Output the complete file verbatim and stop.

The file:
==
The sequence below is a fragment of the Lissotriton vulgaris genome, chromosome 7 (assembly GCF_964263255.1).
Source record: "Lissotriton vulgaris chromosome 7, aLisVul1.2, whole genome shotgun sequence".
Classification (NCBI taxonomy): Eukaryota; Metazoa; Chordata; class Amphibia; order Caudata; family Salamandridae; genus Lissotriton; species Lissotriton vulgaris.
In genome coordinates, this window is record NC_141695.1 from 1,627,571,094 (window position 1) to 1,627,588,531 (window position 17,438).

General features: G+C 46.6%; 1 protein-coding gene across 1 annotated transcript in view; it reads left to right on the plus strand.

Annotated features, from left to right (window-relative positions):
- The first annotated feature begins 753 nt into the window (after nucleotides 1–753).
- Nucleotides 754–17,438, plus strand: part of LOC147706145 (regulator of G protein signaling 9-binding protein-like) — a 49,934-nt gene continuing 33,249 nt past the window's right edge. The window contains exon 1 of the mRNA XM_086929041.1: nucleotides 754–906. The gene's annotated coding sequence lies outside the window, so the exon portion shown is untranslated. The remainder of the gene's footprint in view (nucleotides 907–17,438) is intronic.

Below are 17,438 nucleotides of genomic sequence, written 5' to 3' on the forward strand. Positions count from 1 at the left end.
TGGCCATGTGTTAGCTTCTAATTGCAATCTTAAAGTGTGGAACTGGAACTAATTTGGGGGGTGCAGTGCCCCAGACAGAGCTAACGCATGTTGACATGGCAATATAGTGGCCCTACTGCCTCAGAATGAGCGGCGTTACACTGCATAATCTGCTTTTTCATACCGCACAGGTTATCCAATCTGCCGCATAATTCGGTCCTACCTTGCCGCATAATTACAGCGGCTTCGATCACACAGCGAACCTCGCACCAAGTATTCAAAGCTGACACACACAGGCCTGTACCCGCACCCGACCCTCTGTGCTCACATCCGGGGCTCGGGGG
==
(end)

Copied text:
The sequence below is a fragment of the Lissotriton vulgaris genome, chromosome 7 (assembly GCF_964263255.1).
Source record: "Lissotriton vulgaris chromosome 7, aLisVul1.2, whole genome shotgun sequence".
Classification (NCBI taxonomy): Eukaryota; Metazoa; Chordata; class Amphibia; order Caudata; family Salamandridae; genus Lissotriton; species Lissotriton vulgaris.
In genome coordinates, this window is record NC_141695.1 from 1,627,571,094 (window position 1) to 1,627,588,531 (window position 17,438).

General features: G+C 46.6%; 1 protein-coding gene across 1 annotated transcript in view; it reads left to right on the plus strand.

Annotated features, from left to right (window-relative positions):
- The first annotated feature begins 753 nt into the window (after nucleotides 1–753).
- Nucleotides 754–17,438, plus strand: part of LOC147706145 (regulator of G protein signaling 9-binding protein-like) — a 49,934-nt gene continuing 33,249 nt past the window's right edge. The window contains exon 1 of the mRNA XM_086929041.1: nucleotides 754–906. The gene's annotated coding sequence lies outside the window, so the exon portion shown is untranslated. The remainder of the gene's footprint in view (nucleotides 907–17,438) is intronic.

Below are 17,438 nucleotides of genomic sequence, written 5' to 3' on the forward strand. Positions count from 1 at the left end.
TGGCCATGTGTTAGCTTCTAATTGCAATCTTAAAGTGTGGAACTGGAACTAATTTGGGGGGTGCAGTGCCCCAGACAGAGCTAACGCATGTTGACATGGCAATATAGTGGCCCTACTGCCTCAGAATGAGCGGCGTTACACTGCATAATCTGCTTTTTCATACCGCACAGGTTATCCAATCTGCCGCATAATTCGGTCCTACCTTGCCGCATAATTACAGCGGCTTCGATCACACAGCGAACCTCGCACCAAGTATTCAAAGCTGACACACACAGGCCTGTACCCGCACCCGACCCTCTGTGCTCACATCCGGGGCTCGGGGG